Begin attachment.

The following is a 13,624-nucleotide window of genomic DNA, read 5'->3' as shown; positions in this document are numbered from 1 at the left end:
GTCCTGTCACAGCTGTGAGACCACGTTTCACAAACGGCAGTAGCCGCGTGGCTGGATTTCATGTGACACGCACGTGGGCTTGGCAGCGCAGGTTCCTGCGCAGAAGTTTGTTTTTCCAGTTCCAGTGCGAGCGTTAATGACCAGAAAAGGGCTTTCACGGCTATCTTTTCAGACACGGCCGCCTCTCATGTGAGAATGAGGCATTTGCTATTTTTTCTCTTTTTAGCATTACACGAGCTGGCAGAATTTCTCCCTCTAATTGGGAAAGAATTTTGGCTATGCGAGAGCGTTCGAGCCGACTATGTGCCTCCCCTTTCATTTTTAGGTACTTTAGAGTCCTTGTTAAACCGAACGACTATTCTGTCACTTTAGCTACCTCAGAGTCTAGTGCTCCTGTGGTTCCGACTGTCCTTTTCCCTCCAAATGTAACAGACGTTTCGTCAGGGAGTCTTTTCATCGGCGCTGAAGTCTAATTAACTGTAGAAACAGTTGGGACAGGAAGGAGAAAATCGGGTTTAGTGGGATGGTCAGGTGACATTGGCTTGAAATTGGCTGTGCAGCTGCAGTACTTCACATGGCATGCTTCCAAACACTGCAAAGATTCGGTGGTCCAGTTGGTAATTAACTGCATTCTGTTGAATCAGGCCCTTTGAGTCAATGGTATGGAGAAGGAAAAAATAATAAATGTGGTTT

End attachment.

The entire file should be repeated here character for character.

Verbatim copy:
The following is a 13,624-nucleotide window of genomic DNA, read 5'->3' as shown; positions in this document are numbered from 1 at the left end:
GTCCTGTCACAGCTGTGAGACCACGTTTCACAAACGGCAGTAGCCGCGTGGCTGGATTTCATGTGACACGCACGTGGGCTTGGCAGCGCAGGTTCCTGCGCAGAAGTTTGTTTTTCCAGTTCCAGTGCGAGCGTTAATGACCAGAAAAGGGCTTTCACGGCTATCTTTTCAGACACGGCCGCCTCTCATGTGAGAATGAGGCATTTGCTATTTTTTCTCTTTTTAGCATTACACGAGCTGGCAGAATTTCTCCCTCTAATTGGGAAAGAATTTTGGCTATGCGAGAGCGTTCGAGCCGACTATGTGCCTCCCCTTTCATTTTTAGGTACTTTAGAGTCCTTGTTAAACCGAACGACTATTCTGTCACTTTAGCTACCTCAGAGTCTAGTGCTCCTGTGGTTCCGACTGTCCTTTTCCCTCCAAATGTAACAGACGTTTCGTCAGGGAGTCTTTTCATCGGCGCTGAAGTCTAATTAACTGTAGAAACAGTTGGGACAGGAAGGAGAAAATCGGGTTTAGTGGGATGGTCAGGTGACATTGGCTTGAAATTGGCTGTGCAGCTGCAGTACTTCACATGGCATGCTTCCAAACACTGCAAAGATTCGGTGGTCCAGTTGGTAATTAACTGCATTCTGTTGAATCAGGCCCTTTGAGTCAATGGTATGGAGAAGGAAAAAATAATAAATGTGGTTT